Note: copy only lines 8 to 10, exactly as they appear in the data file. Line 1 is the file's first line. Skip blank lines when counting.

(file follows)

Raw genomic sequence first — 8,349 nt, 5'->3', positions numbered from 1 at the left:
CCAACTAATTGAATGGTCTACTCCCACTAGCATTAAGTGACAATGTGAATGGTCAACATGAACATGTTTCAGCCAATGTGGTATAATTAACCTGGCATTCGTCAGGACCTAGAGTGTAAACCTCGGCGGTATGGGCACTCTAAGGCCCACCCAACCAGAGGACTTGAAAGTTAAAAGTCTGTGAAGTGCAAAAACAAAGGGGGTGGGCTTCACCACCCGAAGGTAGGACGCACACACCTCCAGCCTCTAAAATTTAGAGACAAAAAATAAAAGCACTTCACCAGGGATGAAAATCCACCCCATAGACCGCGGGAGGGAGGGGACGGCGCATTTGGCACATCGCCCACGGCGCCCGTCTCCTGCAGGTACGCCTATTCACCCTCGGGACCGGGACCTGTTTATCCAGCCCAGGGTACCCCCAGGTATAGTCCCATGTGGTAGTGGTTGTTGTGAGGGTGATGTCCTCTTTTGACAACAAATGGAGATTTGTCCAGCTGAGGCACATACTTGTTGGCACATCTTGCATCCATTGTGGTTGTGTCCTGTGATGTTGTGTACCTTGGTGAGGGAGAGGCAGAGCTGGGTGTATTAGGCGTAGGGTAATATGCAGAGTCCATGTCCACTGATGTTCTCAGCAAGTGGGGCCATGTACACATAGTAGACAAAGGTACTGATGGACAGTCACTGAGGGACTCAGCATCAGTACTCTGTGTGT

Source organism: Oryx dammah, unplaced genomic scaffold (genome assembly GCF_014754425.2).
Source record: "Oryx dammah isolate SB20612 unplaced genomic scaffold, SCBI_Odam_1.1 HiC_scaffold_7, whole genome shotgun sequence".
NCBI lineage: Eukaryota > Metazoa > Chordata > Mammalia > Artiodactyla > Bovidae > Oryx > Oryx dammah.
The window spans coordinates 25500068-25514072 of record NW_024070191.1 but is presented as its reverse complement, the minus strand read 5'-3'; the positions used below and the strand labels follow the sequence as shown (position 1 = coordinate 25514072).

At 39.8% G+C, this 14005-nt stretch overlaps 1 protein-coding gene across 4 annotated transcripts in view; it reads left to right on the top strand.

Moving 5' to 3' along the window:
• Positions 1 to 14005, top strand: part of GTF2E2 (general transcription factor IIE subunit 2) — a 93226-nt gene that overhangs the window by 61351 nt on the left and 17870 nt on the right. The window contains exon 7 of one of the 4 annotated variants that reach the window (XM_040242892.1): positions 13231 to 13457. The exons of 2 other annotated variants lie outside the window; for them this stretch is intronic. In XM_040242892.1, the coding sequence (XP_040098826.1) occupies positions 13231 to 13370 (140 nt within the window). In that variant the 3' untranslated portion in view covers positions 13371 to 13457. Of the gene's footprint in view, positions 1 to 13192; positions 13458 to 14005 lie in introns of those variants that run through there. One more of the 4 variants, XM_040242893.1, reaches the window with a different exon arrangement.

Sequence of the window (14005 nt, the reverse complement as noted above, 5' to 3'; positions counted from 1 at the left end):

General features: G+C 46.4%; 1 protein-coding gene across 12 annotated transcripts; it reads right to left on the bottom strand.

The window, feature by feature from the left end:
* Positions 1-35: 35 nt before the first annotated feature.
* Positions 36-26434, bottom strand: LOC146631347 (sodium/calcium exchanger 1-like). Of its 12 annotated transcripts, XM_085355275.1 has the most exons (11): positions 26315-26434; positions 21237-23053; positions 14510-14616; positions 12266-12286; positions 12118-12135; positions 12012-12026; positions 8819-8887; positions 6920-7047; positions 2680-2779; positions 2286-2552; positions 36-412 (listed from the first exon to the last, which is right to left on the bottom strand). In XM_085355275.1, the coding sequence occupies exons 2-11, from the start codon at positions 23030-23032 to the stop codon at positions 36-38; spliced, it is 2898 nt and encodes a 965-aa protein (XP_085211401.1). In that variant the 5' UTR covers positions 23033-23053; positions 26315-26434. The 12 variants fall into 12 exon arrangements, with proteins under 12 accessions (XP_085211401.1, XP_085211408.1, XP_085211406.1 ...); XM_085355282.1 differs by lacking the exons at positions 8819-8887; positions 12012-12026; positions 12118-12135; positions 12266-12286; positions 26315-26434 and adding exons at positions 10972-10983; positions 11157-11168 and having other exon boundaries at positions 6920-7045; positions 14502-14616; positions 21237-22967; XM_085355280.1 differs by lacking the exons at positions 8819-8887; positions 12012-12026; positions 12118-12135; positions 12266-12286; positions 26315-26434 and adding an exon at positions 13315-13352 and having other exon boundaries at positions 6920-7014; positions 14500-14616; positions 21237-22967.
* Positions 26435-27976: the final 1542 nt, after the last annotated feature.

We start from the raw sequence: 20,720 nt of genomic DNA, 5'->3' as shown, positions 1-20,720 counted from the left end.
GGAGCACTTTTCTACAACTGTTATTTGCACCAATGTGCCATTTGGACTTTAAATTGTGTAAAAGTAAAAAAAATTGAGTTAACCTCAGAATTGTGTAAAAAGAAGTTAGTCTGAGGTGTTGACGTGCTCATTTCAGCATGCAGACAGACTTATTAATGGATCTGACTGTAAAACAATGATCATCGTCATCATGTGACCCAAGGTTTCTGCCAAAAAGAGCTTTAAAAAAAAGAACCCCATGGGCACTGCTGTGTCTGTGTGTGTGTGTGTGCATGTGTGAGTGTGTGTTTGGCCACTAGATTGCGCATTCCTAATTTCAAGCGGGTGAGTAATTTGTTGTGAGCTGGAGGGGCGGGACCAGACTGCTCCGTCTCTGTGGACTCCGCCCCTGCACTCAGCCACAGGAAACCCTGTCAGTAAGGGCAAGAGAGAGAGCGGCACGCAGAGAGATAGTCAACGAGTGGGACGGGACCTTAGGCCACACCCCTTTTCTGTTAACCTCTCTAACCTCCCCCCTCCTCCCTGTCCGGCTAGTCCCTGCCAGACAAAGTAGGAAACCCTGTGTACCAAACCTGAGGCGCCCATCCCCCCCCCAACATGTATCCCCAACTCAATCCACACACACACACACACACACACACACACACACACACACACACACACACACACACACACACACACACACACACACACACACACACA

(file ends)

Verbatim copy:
Moving 5' to 3' along the window:
• Positions 1 to 14005, top strand: part of GTF2E2 (general transcription factor IIE subunit 2) — a 93226-nt gene that overhangs the window by 61351 nt on the left and 17870 nt on the right. The window contains exon 7 of one of the 4 annotated variants that reach the window (XM_040242892.1): positions 13231 to 13457. The exons of 2 other annotated variants lie outside the window; for them this stretch is intronic. In XM_040242892.1, the coding sequence (XP_040098826.1) occupies positions 13231 to 13370 (140 nt within the window). In that variant the 3' untranslated portion in view covers positions 13371 to 13457. Of the gene's footprint in view, positions 1 to 13192; positions 13458 to 14005 lie in introns of those variants that run through there. One more of the 4 variants, XM_040242893.1, reaches the window with a different exon arrangement.

Sequence of the window (14005 nt, the reverse complement as noted above, 5' to 3'; positions counted from 1 at the left end):